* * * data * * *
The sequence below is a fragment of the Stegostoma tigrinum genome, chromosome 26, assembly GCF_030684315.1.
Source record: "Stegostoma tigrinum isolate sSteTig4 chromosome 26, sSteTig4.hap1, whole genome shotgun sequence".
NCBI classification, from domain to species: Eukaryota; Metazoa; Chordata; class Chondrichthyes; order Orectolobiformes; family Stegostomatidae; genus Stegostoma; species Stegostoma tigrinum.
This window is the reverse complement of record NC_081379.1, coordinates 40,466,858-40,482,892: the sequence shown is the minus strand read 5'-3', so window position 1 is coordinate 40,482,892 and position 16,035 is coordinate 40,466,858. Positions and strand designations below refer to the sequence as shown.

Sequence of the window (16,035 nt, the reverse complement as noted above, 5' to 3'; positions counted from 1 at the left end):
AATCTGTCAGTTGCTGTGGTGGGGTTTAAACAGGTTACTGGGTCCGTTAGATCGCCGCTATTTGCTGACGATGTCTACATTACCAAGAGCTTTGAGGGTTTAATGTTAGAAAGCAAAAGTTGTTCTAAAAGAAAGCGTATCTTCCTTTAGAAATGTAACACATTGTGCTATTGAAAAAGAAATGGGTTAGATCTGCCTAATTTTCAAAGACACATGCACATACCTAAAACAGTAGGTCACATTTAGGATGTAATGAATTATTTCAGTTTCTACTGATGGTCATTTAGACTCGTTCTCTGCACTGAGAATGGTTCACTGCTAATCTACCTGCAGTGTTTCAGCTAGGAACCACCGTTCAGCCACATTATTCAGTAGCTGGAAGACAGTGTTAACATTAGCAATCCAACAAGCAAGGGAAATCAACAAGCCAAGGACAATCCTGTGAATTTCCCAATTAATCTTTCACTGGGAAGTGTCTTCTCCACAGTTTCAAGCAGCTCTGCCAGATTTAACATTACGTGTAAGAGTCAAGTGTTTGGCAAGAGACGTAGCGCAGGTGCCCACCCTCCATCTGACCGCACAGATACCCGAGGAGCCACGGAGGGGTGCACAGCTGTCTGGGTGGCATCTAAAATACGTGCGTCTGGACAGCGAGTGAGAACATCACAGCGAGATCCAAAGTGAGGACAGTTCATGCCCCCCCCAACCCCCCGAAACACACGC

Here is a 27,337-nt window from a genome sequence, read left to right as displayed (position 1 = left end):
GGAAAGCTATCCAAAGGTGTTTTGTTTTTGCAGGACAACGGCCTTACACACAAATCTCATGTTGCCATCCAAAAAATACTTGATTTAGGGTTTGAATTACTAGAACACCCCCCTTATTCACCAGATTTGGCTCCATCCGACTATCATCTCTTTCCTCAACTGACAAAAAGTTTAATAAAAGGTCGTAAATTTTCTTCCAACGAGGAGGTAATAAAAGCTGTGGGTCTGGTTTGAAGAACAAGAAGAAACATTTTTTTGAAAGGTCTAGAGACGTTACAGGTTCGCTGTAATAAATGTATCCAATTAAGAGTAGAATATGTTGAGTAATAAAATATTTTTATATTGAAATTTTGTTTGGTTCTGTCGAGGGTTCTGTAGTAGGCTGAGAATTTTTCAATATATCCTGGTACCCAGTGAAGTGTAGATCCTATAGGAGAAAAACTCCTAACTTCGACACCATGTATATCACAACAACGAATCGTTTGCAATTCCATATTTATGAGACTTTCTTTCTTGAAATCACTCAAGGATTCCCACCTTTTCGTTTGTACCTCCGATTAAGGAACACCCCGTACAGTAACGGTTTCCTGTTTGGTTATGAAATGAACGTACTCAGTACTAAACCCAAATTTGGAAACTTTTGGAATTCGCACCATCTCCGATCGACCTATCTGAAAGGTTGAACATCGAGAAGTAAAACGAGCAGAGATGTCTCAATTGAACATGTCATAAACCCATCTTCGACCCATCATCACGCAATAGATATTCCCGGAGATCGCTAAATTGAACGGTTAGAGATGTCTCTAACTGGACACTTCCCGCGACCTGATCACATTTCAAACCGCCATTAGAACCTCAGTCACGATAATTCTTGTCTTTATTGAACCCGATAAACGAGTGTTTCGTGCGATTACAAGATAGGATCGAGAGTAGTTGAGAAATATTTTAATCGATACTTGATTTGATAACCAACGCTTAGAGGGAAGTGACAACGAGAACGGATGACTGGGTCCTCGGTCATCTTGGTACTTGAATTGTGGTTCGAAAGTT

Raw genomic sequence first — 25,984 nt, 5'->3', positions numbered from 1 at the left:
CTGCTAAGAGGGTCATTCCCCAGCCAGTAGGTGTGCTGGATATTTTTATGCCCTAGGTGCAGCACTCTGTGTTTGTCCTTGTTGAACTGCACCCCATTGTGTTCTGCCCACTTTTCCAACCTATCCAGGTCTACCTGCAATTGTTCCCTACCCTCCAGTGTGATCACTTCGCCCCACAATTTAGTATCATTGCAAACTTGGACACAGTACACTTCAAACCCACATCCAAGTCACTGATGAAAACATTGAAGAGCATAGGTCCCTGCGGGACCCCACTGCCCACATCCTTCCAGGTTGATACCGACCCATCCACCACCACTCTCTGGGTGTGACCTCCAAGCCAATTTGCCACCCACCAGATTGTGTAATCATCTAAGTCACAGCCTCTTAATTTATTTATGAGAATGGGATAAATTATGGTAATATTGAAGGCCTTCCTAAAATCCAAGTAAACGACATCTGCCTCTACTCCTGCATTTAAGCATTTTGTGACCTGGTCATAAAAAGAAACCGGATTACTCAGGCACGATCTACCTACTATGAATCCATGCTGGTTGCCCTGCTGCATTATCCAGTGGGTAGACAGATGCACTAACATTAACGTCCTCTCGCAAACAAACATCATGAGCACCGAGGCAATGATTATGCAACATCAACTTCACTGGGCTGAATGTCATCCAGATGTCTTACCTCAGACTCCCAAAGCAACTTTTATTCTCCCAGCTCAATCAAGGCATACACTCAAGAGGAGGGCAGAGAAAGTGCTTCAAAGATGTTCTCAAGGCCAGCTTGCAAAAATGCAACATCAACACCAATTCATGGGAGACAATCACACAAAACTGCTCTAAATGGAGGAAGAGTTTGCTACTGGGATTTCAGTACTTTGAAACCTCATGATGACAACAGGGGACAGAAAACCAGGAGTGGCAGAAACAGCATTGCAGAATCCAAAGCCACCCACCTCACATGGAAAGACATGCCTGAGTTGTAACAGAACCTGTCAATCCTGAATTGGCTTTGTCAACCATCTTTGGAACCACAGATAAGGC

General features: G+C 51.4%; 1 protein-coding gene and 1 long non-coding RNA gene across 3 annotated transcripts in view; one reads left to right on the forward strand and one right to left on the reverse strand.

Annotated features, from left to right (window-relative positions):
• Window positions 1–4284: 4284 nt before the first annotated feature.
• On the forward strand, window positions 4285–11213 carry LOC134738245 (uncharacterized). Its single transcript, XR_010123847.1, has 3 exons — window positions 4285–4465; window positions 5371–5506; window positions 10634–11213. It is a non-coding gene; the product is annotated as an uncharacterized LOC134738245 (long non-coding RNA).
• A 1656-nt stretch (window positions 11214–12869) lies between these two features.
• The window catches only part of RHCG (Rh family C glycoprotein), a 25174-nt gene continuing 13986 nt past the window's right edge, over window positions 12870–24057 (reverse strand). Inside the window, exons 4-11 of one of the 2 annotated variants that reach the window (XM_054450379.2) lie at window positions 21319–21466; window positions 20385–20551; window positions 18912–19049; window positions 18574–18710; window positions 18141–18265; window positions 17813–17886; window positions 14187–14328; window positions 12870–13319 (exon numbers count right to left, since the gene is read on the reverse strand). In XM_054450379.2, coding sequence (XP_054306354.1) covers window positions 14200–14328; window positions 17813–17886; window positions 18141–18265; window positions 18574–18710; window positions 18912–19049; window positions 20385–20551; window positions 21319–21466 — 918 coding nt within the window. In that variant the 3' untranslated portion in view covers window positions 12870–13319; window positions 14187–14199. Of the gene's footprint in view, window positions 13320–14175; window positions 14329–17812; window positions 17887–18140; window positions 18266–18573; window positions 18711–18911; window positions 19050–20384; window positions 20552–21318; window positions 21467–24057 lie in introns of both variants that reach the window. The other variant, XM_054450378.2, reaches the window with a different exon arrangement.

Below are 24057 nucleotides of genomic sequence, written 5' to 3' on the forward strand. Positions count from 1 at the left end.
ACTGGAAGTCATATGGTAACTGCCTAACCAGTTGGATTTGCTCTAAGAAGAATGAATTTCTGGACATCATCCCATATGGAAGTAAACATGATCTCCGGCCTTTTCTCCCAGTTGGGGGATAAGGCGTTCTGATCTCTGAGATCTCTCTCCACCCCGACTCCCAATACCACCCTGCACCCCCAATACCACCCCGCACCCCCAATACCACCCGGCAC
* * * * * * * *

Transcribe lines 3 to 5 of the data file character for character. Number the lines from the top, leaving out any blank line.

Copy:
NCBI classification, from domain to species: Eukaryota; Metazoa; Chordata; class Chondrichthyes; order Orectolobiformes; family Stegostomatidae; genus Stegostoma; species Stegostoma tigrinum.
This window is the reverse complement of record NC_081379.1, coordinates 40,466,858-40,482,892: the sequence shown is the minus strand read 5'-3', so window position 1 is coordinate 40,482,892 and position 16,035 is coordinate 40,466,858. Positions and strand designations below refer to the sequence as shown.

Sequence of the window (16,035 nt, the reverse complement as noted above, 5' to 3'; positions counted from 1 at the left end):